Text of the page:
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NAIC Insurance Data Security Model Law to Be Presented for Adoption

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Insurers and organizations regulated by state insurance departments need to be prepared to meet the requirements of the model data security law, which may be finalized this year. In late 2014, the National Association of Insurance Commissioners (NAIC) Executive Committee appointed a Cybersecurity Working Group to identify the focus for insurance regulatory activities related to cybersecurity. Last month, the NAIC Cybersecurity Working Group adopted the sixth draft of the Insurance Data Security Model Law (model law) as a final draft; it is anticipated that the model law will be presented to the NAIC Executive Committee for adoption at its Fall 2017 National Meeting, which is held in December.

The purpose of the model law is to establish standards for data security and the investigation of, and notification to, the state insurance commissioner of a "Cybersecurity Event" applicable to "Licensees." Licensee is broadly defined and includes all persons licensed, authorized to operate, or registered, or required to be licensed, authorized or registered pursuant to the insurance laws of the state. The definition encompasses insurers and producers. Additionally, other entities such as third-party administrators, utilization review companies and independent review organizations may be subject to the law if state insurance laws require their licensure or registration.

The model law requires licensees to conduct a risk assessment and adopt a comprehensive written information security program (unless the licensee has less than ten employees). As part of its information security program, each licensee must establish a written incident response plan designed to promptly respond to, and recover from, any Cybersecurity Event that compromises the confidentiality, integrity or availability of nonpublic information in its possession, the licensee's information systems or the continuing functionality of any aspect of the licensee's business or operations.

If a licensee has a board of directors, the board or appropriate board committee must oversee the development, implementation and maintenance of the information security program and ultimately approve the program. Additionally, an annual report on the overall status of the program and recommendations for changes must be provided to the board. Insurers are also required to annually submit a written statement to the insurance commissioner in their domiciliary state, certifying the insurer has an information security program that is in compliance with the model law. If a licensee has established and maintains an information security program that is in compliance with HIPAA, then it is considered to meet the model law's requirements for an information security program and only has to submit a written statement certifying its compliance with HIPAA.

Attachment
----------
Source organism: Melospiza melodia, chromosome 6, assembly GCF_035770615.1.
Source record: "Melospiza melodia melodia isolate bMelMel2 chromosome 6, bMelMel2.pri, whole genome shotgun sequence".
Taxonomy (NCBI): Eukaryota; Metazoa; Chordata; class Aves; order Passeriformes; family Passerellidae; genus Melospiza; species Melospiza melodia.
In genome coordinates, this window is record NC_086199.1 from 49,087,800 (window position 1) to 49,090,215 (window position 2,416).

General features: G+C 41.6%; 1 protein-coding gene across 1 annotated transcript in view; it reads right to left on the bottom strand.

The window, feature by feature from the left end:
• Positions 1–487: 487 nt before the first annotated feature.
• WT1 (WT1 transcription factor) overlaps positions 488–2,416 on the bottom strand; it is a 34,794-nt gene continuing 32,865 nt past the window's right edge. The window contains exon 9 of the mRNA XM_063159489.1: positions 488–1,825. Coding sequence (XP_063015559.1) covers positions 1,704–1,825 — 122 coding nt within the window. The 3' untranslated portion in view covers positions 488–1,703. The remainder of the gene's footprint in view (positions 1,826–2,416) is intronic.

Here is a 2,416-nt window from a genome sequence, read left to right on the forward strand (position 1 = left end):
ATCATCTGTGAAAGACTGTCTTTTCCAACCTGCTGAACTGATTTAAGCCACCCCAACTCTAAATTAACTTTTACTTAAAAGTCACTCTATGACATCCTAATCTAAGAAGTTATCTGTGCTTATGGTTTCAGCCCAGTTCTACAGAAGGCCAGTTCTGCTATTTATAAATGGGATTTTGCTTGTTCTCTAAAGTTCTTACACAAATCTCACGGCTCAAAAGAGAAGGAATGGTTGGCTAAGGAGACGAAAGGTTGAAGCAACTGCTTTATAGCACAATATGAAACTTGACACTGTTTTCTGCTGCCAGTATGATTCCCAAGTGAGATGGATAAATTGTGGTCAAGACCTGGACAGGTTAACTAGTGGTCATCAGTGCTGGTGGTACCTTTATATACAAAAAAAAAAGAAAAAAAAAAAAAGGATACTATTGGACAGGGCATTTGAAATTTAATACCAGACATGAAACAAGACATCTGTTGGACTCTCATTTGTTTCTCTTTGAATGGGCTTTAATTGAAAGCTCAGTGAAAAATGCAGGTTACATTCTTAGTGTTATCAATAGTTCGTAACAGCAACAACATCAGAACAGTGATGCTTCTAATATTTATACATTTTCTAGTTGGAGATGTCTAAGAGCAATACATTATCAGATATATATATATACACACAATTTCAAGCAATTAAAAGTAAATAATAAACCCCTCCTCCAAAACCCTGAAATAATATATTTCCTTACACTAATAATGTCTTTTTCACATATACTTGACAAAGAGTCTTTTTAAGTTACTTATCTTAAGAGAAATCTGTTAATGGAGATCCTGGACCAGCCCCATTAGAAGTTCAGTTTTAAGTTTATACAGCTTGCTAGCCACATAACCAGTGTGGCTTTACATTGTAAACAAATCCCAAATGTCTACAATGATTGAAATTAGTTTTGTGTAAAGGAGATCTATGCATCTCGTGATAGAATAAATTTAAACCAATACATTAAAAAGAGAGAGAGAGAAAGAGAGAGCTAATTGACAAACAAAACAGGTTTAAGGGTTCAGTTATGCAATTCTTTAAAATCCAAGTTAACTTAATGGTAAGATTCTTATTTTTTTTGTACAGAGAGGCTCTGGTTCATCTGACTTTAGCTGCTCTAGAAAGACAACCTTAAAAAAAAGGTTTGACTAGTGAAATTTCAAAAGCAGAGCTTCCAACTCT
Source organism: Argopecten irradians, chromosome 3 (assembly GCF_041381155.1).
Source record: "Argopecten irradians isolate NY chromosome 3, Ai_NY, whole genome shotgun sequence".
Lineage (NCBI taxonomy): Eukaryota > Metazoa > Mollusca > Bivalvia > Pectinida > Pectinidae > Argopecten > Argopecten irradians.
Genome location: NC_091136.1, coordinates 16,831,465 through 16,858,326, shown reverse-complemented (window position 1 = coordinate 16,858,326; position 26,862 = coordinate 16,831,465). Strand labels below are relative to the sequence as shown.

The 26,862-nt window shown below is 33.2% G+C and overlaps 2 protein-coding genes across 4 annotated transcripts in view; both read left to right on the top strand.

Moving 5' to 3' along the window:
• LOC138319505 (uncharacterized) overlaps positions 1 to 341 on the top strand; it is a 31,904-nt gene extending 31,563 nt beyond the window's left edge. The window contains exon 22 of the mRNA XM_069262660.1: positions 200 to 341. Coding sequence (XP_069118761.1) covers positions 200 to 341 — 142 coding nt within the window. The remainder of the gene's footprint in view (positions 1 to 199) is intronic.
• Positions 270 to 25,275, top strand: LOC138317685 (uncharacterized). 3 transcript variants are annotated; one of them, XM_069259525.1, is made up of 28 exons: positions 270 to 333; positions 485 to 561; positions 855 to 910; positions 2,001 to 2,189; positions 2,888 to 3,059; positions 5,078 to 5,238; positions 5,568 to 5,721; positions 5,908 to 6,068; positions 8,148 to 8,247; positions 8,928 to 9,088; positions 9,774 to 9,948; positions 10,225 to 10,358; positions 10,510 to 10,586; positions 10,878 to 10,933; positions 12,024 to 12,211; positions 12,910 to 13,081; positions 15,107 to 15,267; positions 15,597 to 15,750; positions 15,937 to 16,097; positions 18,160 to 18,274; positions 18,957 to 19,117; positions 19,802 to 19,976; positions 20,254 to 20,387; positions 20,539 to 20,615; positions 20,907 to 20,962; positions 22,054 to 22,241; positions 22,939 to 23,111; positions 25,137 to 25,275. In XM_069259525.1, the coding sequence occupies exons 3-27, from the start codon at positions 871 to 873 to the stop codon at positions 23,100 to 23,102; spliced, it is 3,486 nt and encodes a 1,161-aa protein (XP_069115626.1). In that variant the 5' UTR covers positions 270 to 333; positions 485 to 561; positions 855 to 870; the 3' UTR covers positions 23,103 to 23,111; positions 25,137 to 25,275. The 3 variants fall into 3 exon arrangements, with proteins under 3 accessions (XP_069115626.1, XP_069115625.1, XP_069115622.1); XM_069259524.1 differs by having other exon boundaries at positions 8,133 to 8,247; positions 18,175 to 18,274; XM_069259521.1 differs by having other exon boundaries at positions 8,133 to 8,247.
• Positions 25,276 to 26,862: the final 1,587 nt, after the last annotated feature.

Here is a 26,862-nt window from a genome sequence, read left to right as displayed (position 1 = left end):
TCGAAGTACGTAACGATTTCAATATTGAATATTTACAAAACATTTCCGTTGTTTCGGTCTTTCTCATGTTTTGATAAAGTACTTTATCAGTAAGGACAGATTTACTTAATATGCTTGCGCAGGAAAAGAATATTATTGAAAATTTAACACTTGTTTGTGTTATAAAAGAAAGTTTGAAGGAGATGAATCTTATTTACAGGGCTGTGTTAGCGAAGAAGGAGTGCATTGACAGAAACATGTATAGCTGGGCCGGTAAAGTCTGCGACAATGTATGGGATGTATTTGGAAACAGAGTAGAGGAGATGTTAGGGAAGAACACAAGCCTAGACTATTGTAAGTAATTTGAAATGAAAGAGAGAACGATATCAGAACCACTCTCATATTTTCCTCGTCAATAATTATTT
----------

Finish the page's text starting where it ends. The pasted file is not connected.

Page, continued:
The model law defines "Cybersecurity Event" as an event resulting in unauthorized access to, disruption or misuse of, an information system or information stored on such information system. It does not include the unauthorized acquisition of encrypted nonpublic information if the encryption, process or key was not also accessed or revealed. Also excluded from the definition is an event where the licensee has determined that the nonpublic information accessed by an unauthorized person has not been used or released and has been returned or destroyed. If a licensee learns that a Cybersecurity Event has or may have occurred, the licensee or an outside vendor and/or service provider designated to act on behalf of the licensee, is required to conduct an investigation. In certain circumstances, the licensee is required to notify the insurance commissioner within 72 hours of determining that a Cybersecurity Event has occurred. A licensee has the same notification requirements when it learns that its third-party service provider has experienced a Cybersecurity Event. The model law defers to the state's data breach notification law to determine whether consumer notification is required.

Licensees who are required to comply with HIPAA should not find compliance with the model law onerous, as they should already have policies and procedures addressing the security of information systems. The model law will most likely require licensees subject to HIPAA to reexamine their current breach notification policies. Those entities who have not had a HIPAA compliant information security program should examine their current policies and practices addressing the security of their information systems in preparation for compliance with the law.

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